Sierra Club Proposed Alternatives to Shelby Farms Parkway 

Environmental group says small changes can be made to prevent construction of multi-million parkway.

Each weekday, rush hour traffic backs up along Walnut Grove and Farm Road inside Shelby Farms Park, turning part of the city's largest urban green space into a busy and congested thoroughfare.

The proposed $38 million Shelby Farms Parkway, which is currently under review by the Federal Highway Administration, would divert that traffic around the western edge of the park. But members of the local Sierra Club Chickasaw Group say they have a simpler solution that would save the city millions of dollars and solve traffic problems sooner.

The Sierra Club opposes the Shelby Farms Parkway plan because they believe it takes away too much park land and feels too much like an interstate.

Last week, the Sierra Club held a series of public rallies near Shelby Farms to bring some awareness to the alternatives, which were first proposed by national traffic engineering consultant Walter Kulash of the Center for Humans and Nature in Chicago. Kulash was invited to Memphis last year by the Sierra Club to study alternatives to Shelby Farms Parkway.

click to enlarge Left: Farm Road to Mullins Station today - Right: Farm Road with right turn lane added - COURTESY OF SIERRA CLUB
  • Courtesy of Sierra Club
  • Left: Farm Road to Mullins Station todayRight: Farm Road with right turn lane added
click to enlarge flyby_sfparkway_after.jpg

Those alternatives include: 1) building a longer left turning lane onto Farm Road from eastbound Walnut Grove, 2) building a longer left turning lane for southbound Farm Road traffic turning onto Mullins Station or adding a right turning lane, 3) creating a westbound auxiliary lane from Farm Road to Humphries, 4) extending the northbound merging lane from Farm Road to Walnut Grove, and 5) making adjustments to signal timing.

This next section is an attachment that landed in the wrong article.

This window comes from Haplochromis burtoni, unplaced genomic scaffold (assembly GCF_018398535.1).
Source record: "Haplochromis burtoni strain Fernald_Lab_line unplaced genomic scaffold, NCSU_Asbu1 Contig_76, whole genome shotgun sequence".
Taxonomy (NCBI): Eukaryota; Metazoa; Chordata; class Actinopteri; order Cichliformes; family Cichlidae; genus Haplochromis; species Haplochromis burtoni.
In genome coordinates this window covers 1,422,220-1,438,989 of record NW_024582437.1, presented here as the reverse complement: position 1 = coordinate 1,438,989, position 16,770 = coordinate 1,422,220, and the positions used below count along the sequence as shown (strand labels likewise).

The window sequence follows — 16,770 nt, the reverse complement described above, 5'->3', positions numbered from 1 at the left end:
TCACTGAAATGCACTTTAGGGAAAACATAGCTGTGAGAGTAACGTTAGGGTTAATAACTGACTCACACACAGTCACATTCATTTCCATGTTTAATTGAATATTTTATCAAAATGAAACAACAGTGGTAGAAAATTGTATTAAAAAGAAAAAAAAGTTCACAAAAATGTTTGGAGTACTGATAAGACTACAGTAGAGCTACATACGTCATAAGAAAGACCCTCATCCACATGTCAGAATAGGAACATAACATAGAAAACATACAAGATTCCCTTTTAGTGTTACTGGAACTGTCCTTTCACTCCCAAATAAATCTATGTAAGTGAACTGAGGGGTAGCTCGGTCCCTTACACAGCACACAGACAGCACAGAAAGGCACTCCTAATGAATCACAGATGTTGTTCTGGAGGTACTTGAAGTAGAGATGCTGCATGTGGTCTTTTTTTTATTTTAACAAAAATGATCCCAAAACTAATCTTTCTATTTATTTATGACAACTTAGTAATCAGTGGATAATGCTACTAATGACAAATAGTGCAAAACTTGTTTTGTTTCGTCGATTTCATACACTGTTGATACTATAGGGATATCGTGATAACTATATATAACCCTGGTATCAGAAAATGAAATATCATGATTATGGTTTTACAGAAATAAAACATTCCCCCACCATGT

"When you are headed east on Walnut Grove and you get to Farm Road, that left turn lane is not long enough. It doesn't hold enough cars, so cars end up waiting to turn left in a lane that should be a travel lane," said Dennis Lynch, transportation chair for the state and local Sierra Club.

City engineer John Cameron said the Sierra Club's proposals may provide some short-term relief but that they would only be a "Band-Aid for the situation." He says traffic counts through the area will rise in the future and that the larger Shelby Farms Parkway project will be needed.

"If the parkway project moves forward, we don't want to put a whole lot of money into Farm Road. What the Sierra Club is proposing would cost between a half-million and a million dollars just to turn around three to five years later and take it all out," Cameron said.

Under the Shelby Farms Parkway plan, Farm Road, will be closed to through traffic and used as a pedestrian route. The Memphis City Council delayed a funding match for the parkway plan earlier this year, but Cameron said they'll be seeking funding from the council again next year. Cameron said the parkway could be fully constructed in three to five years.

Laura Morris, executive director for the Shelby Farms Park Conservancy, said the conservancy is backing the most recent parkway design, which wraps the new road around the western edge of the park. Morris says it does not "damage the park and also relieves traffic." Morris said she doesn't oppose the Sierra Club's ideas, but she doesn't believe they'll solve congestion in the future.

"We don't disagree that temporary fixes like this could relieve some of the pressure right now, but we know that won't be enough," Morris said. "It might fix today's problems but only by a small measure."

Lynch doesn't agree.

"We don't think the parkway is needed and anything that can be done to keep it from being built is a good thing," Lynch said. "I calculated that the cost to the people stuck in congestion. The value of their time plus the extra gasoline they're using over five to six years comes to $32 million to $58 million. But it would only cost the city $1 million to make the improvements."

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